While in that city, he decided to construct another castle along the lines of his Chicago castle. However, he soon abandoned this project, since the law enforcement climate in Texas had become inhospitable to him. I guess that means that the Texas Rangers were asking questions about the deaths of the two sisters.  He continued to move about the United States and Canada, and it seems likely that he continued to kill. The only murders verified during this period were those of his longtime associate Benjamin Pitezel and three of Pitezel's children: Alice, the disabled Nellie, and Howard.

In July 1894, Holmes was arrested and briefly incarcerated for the first time, for a horse swindle that ended in St. Louis. He was promptly bailed out, but while in jail, he struck up a conversation with a convicted train robber named Marion Hedgepeth,  who was serving a 25-year sentence. Holmes had concocted a plan to swindle an insurance company out of $10,000 by taking out a policy on himself and then faking his death. Holmes promised Hedgepeth a $500 commission in exchange for the name of a lawyer who could be trusted. Hedepeth directed Holmes to Colonel Jeptha Howe, the brother of a public defender, who found Holmes’s plan brilliant. Holmes's plan to fake his own death failed when the insurance company became suspicious and refused to pay. Holmes did not press his claim. It is ironic when you think of it. Had the public defender been an honest man a d reported Holmes’ scheme to the authorities, whatever Holmes did after that, wouldn’t have happened.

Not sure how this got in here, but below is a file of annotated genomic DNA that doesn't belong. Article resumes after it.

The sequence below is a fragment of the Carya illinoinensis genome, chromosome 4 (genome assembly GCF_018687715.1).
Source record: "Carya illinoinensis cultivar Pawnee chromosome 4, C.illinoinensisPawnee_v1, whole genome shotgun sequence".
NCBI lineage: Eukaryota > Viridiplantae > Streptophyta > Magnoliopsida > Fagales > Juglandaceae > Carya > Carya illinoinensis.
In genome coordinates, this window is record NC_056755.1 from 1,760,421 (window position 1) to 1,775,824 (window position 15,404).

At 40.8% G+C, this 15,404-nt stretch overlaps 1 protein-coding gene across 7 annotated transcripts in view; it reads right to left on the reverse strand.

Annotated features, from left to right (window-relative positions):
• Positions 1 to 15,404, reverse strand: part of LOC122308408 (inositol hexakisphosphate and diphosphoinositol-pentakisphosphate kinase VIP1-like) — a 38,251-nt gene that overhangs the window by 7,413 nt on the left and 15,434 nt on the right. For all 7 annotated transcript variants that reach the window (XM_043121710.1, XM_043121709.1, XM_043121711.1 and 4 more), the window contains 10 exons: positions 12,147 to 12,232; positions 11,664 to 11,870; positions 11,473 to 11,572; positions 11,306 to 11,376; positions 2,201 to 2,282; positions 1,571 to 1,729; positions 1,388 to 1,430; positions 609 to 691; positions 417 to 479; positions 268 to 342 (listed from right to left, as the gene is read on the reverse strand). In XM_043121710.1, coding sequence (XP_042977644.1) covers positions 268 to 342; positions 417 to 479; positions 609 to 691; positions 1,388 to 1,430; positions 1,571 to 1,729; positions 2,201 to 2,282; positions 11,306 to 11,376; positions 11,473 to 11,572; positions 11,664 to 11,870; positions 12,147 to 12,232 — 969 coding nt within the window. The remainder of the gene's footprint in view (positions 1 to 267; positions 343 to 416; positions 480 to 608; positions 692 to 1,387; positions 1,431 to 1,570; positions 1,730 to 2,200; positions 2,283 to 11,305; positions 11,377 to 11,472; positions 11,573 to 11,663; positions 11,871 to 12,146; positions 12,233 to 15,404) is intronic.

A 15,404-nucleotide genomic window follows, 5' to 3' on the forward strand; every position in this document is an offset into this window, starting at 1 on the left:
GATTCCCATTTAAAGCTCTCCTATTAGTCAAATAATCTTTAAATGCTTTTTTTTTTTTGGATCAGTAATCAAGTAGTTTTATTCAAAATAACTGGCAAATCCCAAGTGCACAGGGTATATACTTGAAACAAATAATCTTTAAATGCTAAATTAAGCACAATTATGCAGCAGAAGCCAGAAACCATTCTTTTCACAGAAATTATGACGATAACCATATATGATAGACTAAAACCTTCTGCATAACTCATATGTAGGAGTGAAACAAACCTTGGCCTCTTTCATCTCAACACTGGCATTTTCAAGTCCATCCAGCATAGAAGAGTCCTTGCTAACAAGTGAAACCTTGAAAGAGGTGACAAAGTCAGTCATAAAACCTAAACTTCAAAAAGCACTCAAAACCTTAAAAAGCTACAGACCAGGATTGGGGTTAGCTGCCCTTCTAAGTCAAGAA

This act of omission on the lawyer’s part made it possible for Holmes to concoct a similar plan with his associate, Benjamin Pitezel who as previously mentioned, he murdered him and his family.

Pitezel had agreed to fake his own death so that his wife could collect on the $10,000 policy, which she was to split with Holmes and the shady attorney, whose name was Howe. The scheme, which was to take place in Philadelphia, was that Pitezel should set himself up as an inventor, under the name B.F. Perry, and then be killed and disfigured in a lab explosion.